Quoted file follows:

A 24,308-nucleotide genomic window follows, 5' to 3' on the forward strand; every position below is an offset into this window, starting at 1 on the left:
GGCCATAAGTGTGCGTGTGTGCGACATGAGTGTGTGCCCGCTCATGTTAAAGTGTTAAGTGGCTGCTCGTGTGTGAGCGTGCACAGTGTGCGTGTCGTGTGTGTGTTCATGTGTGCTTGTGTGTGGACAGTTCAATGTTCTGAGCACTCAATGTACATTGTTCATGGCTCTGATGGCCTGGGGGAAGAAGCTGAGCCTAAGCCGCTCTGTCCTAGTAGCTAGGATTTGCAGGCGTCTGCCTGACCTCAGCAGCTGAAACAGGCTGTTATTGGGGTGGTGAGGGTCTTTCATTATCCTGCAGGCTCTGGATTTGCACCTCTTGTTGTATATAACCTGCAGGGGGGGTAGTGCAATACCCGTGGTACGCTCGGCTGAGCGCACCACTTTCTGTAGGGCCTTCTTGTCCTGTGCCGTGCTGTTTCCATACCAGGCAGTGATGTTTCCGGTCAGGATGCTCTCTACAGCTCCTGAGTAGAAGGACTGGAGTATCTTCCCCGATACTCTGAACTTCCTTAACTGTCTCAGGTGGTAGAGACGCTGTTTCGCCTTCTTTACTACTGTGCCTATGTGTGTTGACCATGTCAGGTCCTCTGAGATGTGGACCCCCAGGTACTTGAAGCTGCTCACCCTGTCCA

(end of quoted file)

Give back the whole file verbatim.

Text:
A 24,308-nucleotide genomic window follows, 5' to 3' on the forward strand; every position below is an offset into this window, starting at 1 on the left:
GGCCATAAGTGTGCGTGTGTGCGACATGAGTGTGTGCCCGCTCATGTTAAAGTGTTAAGTGGCTGCTCGTGTGTGAGCGTGCACAGTGTGCGTGTCGTGTGTGTGTTCATGTGTGCTTGTGTGTGGACAGTTCAATGTTCTGAGCACTCAATGTACATTGTTCATGGCTCTGATGGCCTGGGGGAAGAAGCTGAGCCTAAGCCGCTCTGTCCTAGTAGCTAGGATTTGCAGGCGTCTGCCTGACCTCAGCAGCTGAAACAGGCTGTTATTGGGGTGGTGAGGGTCTTTCATTATCCTGCAGGCTCTGGATTTGCACCTCTTGTTGTATATAACCTGCAGGGGGGGTAGTGCAATACCCGTGGTACGCTCGGCTGAGCGCACCACTTTCTGTAGGGCCTTCTTGTCCTGTGCCGTGCTGTTTCCATACCAGGCAGTGATGTTTCCGGTCAGGATGCTCTCTACAGCTCCTGAGTAGAAGGACTGGAGTATCTTCCCCGATACTCTGAACTTCCTTAACTGTCTCAGGTGGTAGAGACGCTGTTTCGCCTTCTTTACTACTGTGCCTATGTGTGTTGACCATGTCAGGTCCTCTGAGATGTGGACCCCCAGGTACTTGAAGCTGCTCACCCTGTCCA